Arneshreppur gives Icelandic a chance

The community center in Trékyllisvík in Árneshreppur in the Strandir region was lively during the weekend when the „Give Icelandic a Chance“ campaign was presented. According to Ólafur Guðsteinn Kristjánsson, coordinator of Icelandic studies at the University Centre of the Westfjords, the goal of the campaign is to raise awareness about the process of learning Icelandic and how we as a society can contribute to people's progress in Icelandic by giving learners the opportunity to use the language on as many occasions as possible. The aim of the campaign is to promote increased opportunities for people to use Icelandic in the widest and most diverse way possible, so that those who learn the subject, no matter where they are, receive the support and understanding of those who are native speakers. The campaign is supported by the University Centre of the Westfjords, the Center for Lifelong learning and the municipality of Ísafjörður.

Exploring Iceland‘s Coastal Future

Students from the University Centre of the Westfjords recently went on a field trip to picturesque locations near Ísafjörður. The student group was a combination of two courses taught in two different master‘s programs. One of them was „People and the sea: Geographical perspectives” which focuses on understanding the connection between people and the ocean with terms from geography. The other was "Coastal and Marine Management: Theory and Tools", where students learn about theories, policy making, legalization and tools in marine and coastal management. Since the two courses touch on similar topics it was a perfect opportunity for a joint field trip.

The first group of students settles into UW‘s new student housing

The University Centre of the Westfjords marked a significant milestone yesterday as the first group of students moved into their brand-new student housing. The student housing complex is made up of two separate buildings, one of which is now ready for occupancy. The other building, which is still being built, will be ready in the fall, with plans for an official announcement and celebratory events once both buildings are fully operational.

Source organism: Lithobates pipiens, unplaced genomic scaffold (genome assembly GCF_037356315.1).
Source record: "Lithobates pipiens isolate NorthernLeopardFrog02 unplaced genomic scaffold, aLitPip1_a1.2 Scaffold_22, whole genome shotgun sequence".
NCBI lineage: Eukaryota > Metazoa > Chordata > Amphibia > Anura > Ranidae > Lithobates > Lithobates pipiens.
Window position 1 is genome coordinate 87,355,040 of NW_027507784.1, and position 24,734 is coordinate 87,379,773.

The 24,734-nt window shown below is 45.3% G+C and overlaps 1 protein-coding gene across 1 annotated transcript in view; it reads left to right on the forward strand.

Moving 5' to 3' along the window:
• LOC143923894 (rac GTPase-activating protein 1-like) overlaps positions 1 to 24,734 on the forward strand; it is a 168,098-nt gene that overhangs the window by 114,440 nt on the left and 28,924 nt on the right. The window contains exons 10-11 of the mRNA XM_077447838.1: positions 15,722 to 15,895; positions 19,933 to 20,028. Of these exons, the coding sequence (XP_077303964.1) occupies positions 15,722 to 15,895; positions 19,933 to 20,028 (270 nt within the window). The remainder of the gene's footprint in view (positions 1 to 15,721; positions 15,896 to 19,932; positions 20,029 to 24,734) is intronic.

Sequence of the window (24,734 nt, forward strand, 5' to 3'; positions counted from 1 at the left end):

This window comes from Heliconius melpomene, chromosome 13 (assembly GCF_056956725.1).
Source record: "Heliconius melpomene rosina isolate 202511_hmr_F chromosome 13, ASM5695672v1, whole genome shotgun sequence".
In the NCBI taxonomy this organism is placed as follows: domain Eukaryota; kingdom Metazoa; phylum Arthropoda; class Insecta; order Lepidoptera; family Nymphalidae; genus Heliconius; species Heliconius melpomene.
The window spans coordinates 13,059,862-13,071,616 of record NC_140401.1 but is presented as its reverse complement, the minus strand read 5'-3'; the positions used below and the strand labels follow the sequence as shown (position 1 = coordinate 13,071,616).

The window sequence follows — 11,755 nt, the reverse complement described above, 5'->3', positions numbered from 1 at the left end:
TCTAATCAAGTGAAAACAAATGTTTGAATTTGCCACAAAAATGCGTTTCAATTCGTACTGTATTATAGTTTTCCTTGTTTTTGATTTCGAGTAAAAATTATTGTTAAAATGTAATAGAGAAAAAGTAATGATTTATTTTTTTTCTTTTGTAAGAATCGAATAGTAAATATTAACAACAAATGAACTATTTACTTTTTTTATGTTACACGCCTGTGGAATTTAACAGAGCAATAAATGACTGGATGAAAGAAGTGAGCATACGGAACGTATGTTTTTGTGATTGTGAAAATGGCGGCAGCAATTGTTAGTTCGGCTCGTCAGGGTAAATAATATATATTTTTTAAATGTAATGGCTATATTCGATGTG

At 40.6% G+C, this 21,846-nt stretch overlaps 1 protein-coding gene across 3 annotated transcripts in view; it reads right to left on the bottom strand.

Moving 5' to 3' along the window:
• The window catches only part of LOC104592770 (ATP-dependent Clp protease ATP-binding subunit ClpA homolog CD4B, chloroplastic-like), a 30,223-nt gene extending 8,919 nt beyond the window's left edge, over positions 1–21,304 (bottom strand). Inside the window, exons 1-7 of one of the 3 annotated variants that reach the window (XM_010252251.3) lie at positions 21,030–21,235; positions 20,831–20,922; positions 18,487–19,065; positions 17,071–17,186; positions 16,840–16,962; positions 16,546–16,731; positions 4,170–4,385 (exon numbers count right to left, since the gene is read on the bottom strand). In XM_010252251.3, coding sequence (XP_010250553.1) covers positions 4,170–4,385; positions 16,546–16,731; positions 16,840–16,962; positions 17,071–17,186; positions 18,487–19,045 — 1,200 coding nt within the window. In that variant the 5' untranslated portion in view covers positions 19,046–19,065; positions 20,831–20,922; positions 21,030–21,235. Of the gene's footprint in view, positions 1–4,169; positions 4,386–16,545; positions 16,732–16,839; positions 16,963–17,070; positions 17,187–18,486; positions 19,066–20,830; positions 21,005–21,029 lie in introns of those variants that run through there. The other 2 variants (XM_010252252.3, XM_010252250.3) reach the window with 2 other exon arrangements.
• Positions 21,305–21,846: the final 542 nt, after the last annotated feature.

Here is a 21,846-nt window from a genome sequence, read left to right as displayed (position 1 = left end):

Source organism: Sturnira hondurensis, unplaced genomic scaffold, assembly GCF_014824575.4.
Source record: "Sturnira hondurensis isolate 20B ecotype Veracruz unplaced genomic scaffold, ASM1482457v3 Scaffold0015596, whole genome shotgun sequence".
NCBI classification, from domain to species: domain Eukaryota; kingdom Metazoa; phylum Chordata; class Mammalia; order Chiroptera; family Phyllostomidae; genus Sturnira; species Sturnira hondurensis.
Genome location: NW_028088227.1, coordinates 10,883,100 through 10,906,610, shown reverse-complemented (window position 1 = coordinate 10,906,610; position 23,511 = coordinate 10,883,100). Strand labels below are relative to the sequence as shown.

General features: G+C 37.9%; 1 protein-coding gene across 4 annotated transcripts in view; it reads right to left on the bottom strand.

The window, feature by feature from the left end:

Bjarney Ingibjörg joins UW as project manager

The University Centre of the Westfjords is delighted to announce that Bjarney Ingibjörg Gunnlaugsdóttir is the new project manager at UW. She is born and raised in Ísafjörður and has been an integral part of the local music community. Her love for music was nurtured from early age ever since she studied at the local music school. Later she studied at the Complete Vocal Institute in Chopenhagen, Denmark. She has been a music teacher for 30 years but recently changed paths.

Cruise ships and common eelgrass - defenses starting tomorrow

The season of theses defenses is upon us again. In the next couple of weeks, 16 students will defend their master's theses at UW, with a smorgasboard of interesting topics.

Orientation Day 2023

The University Centre of the Westfjords kicked off the new academic year with an exciting Orientation Day for incoming students. Like previous years, the student group is international with a diverse background.

Walk and theatre: A take on Gisla's Saga

The Give Icelandic a Chance events are still in full swing and tomorrow, Tuesday, will see a take on Gislasaga, one of the Icelandic Sagas which partly takes place in Haukadalur by fjord Dýrafjörður. The event is held in collaboration with Kómedíuleikhúsið, the smallest professional theatre group in Iceland.

Icelandic Learners Everywhere in August

As is usual in August, we're all about Icelandic learning these days. Our three week beginners' course began yesterday with 19 participants. The Give Icelandic a Chance campaign is of course also in full swing and its various events suitable for the Icelandic learners, so we want to remind you of the objectives of the campaign; to give those who are learning the language a chance to use it as much as they can and have ability to, be patient, simplify and repeat their sentences and not demand that the learners speak perfect Icelandic. And last but not least, give Icelandic a chance and not shift over to English or some other language right away.

Please take part in a survey for the Westfjords!

University Centre of the Westfjords is asking for the participation of as many residents in the Westfjords as possible in a survey for a research project on place appropriation.

Exciting job opportunity at the University Centre!

School for International Training (SIT) in Vermont, USA, is looking for a new academic director for its study abroad program in Iceland. The job is a renewable, year long position, located at University Centre of the Westfjords in Ísafjörður. Application date is by 10 July and anticipated job start is 1 August. Click here for further information and application form.

A memorable Graduation Ceremony